China and the United States' agreement on a new set of ambitious targets to cap or reduce greenhouse gas emissions by 2030 has prompted calls for Australia to follow suit.
US president Barack Obama met his Chinese counterpart Xi Jinping for talks in Beijing and announced the joint agreement on Wednesday.
China agreed to slow and then stop its emissions by 2030 while the US said it would reduce emissions by up to 28 per cent by 2025.
Australia has committed to a 5 per cent cut in emissions by 2020.
Climate Institute environmentalist Erwin Jackson said the agreement showed how far behind the Australian domestic policy conversation was on climate change.
"We've been obsessed with 2020 targets, when the reality is that the rest of the world is now thinking ... significantly beyond that," he said.
Professor Matthew England from the Climate Change Research Centre at the University of New South Wales said Australia's economy would suffer unless a plan was developed for deeper emission cuts.
"We can't rely on fossil fuels locally for our power because of the levels of greenhouse gas emissions," he said.
"We need to move to renewables for this.
"But also we've got to take note that economies like China are going to start using less and less coal ... we have to keep emphasising the urgent need to reduce emissions."
Abbott and Hockey welcome deal
Prime Minister Tony Abbott said he welcomed the deal between the US and China, but said he was focused on Australia's Direct Action plan and cutting emissions now, rather than in 16 years' time.
He said China and the United States were the world's biggest polluters, while Australia contributed to just 1 per cent of global emissions.
Mr Abbott also said there were plenty of forums where climate change could be discussed, but said the focus of G20 was economic reform.
Speaking ahead of G20, Treasurer Joe Hockey also welcomed the deal.
"It is a good sign on many fronts. It is hugely important for the world that China and the US, as second largest and largest economies in the world, have a deep dialogue," Mr Hockey said.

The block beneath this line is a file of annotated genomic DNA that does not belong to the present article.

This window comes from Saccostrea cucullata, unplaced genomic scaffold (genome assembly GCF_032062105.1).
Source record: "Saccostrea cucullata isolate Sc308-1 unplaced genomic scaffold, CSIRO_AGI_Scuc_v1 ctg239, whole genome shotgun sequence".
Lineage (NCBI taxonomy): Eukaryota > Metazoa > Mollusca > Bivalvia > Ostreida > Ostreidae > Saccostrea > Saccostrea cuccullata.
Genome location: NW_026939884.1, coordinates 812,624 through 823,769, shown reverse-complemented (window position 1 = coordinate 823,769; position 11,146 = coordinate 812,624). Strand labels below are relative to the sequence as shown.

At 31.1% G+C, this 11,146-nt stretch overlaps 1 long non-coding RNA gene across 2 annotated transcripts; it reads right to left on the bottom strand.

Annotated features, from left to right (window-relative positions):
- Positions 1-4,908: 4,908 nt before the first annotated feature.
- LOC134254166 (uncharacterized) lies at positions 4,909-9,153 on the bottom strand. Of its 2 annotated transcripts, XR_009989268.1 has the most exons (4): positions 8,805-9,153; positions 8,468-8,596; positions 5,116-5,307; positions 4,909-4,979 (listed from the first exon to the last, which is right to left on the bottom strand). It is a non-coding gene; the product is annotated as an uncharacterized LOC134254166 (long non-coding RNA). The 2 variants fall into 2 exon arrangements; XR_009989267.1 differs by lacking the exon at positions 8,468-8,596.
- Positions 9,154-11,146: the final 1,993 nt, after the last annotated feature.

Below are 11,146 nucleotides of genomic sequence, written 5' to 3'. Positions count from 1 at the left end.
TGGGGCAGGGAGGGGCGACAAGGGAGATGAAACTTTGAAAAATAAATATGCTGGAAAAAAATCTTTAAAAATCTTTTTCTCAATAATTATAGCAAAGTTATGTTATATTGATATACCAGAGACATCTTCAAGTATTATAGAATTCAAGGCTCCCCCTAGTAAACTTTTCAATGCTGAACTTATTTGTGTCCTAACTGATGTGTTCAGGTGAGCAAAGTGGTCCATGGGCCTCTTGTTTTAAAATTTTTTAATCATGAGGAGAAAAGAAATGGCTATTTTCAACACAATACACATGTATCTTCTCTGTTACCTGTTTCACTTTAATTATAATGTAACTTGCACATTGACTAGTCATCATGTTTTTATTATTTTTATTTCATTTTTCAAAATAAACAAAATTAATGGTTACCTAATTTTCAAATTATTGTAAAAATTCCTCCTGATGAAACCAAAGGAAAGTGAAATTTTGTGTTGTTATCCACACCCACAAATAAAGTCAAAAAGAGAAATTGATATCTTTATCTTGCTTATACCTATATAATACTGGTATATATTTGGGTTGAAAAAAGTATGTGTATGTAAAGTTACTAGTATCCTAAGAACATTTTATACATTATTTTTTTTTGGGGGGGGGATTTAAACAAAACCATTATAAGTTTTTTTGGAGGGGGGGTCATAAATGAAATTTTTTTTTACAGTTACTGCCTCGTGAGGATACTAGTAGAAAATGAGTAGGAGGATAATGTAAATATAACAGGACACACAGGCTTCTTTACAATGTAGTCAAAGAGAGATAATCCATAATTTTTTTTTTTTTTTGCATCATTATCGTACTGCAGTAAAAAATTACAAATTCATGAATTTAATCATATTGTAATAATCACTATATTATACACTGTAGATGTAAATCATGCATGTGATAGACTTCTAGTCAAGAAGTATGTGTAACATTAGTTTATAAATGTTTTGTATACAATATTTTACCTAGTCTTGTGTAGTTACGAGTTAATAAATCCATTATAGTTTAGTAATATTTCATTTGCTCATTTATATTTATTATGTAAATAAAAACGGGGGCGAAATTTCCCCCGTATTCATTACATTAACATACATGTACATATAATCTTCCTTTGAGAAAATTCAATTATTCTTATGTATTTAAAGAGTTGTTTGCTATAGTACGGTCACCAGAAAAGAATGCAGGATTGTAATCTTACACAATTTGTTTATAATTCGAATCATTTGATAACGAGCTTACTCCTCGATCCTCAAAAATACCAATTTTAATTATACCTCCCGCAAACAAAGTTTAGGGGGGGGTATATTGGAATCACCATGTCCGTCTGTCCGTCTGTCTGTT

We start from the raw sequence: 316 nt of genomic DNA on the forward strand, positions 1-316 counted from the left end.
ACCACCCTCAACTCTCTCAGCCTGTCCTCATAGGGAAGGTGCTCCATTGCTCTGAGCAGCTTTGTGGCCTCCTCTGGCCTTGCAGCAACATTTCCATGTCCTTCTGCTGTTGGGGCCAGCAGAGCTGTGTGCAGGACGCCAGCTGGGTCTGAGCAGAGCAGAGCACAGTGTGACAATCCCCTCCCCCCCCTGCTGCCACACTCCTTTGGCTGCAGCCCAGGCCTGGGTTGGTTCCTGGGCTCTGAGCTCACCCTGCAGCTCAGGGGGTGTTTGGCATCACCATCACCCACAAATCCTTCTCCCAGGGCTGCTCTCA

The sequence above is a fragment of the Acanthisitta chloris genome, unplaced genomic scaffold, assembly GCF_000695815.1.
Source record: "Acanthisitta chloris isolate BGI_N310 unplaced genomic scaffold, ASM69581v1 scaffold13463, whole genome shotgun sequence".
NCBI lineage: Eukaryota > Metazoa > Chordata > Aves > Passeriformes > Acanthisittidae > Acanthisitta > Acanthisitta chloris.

"Of course climate change is hugely important, and of course climate change is both a risk and an opportunity to be dealt with when discussing the global economy, [but] there are many issues ... to help drive economic growth, and that will come from the structural reforms laid down before this [G20] meeting over the weekend."
Australia 'needs to take real action'
Opposition Leader Bill Shorten said it was time for Australia to match its major trading partners' efforts.
"The Australian Government needs to join the rest of the world, needs to join most Australian citizens and take real action on climate change, not their climate sceptics' policy they've got in place," he said.
"We are now irrelevant to the great economic debates of our age.
"While the United States and China show global leadership, Tony Abbott is sticking his head in the sand.
"At the G20 this week, Australia will hold the embarrassing title of being the only nation going backwards on climate change.
"Any argument for inaction, because the rest of the world isn't acting, is clearly false."
Former prime minister Paul Keating welcomed the US and China's deal, labelling the current Australian policy as "complete nonsense".
"I think it's highly desirable that we see an emerging, evolving agenda where China joins great states like the US in these global issues, whether it's nuclear non-proliferation, the global commons, the sea, the atmosphere," he told Lateline.
"This is unambiguously a good thing.
"[And] it shows what a complete nonsense policy the [Australian] Government has."
Environment Minister Greg Hunt said the Government would release its proposal for emissions cuts post-2020 in due course.
"This is the foundation stone for a good global agreement, and we want a good global agreement that brings on board all of the major emitters," he said.
"And we have to be part of that, we want to be part of that.
"We've always said that this is something we'll consider during the first half of the coming year after the Lima conference.
"Our position on that remains exactly the same."
Mr Hockey said Australia would set new targets before next year's conference in Paris.
"We will obviously be announcing a policy position in the lead up to the Paris summit," he said.
Rio Tinto boss lauds US-China climate deal
Rio Tinto chief executive Sam Walsh said the agreement was "exciting" and Australia needed to keep in step with what was going on elsewhere in the world.
Mr Walsh is currently in Brisbane for a meeting of top business leaders, the B20, ahead of the G20 leaders' summit later this week.
He said China and the US were setting the pace in terms of technology development around carbon emission reduction.
"Obviously, they have a vision of what they can achieve over the next 10 years and it's important that Australia play its part in this," he told the ABC's 7.30 program.
Mr Walsh pointed to the CSIRO's work on carbon reduction as an important Australian initiative.
Asked about recent comments by Mr Abbott that coal was "good for humanity", Mr Walsh agreed that coal would continue to be important, but said Australia also needed to focus on other renewable avenues, such as wind and solar.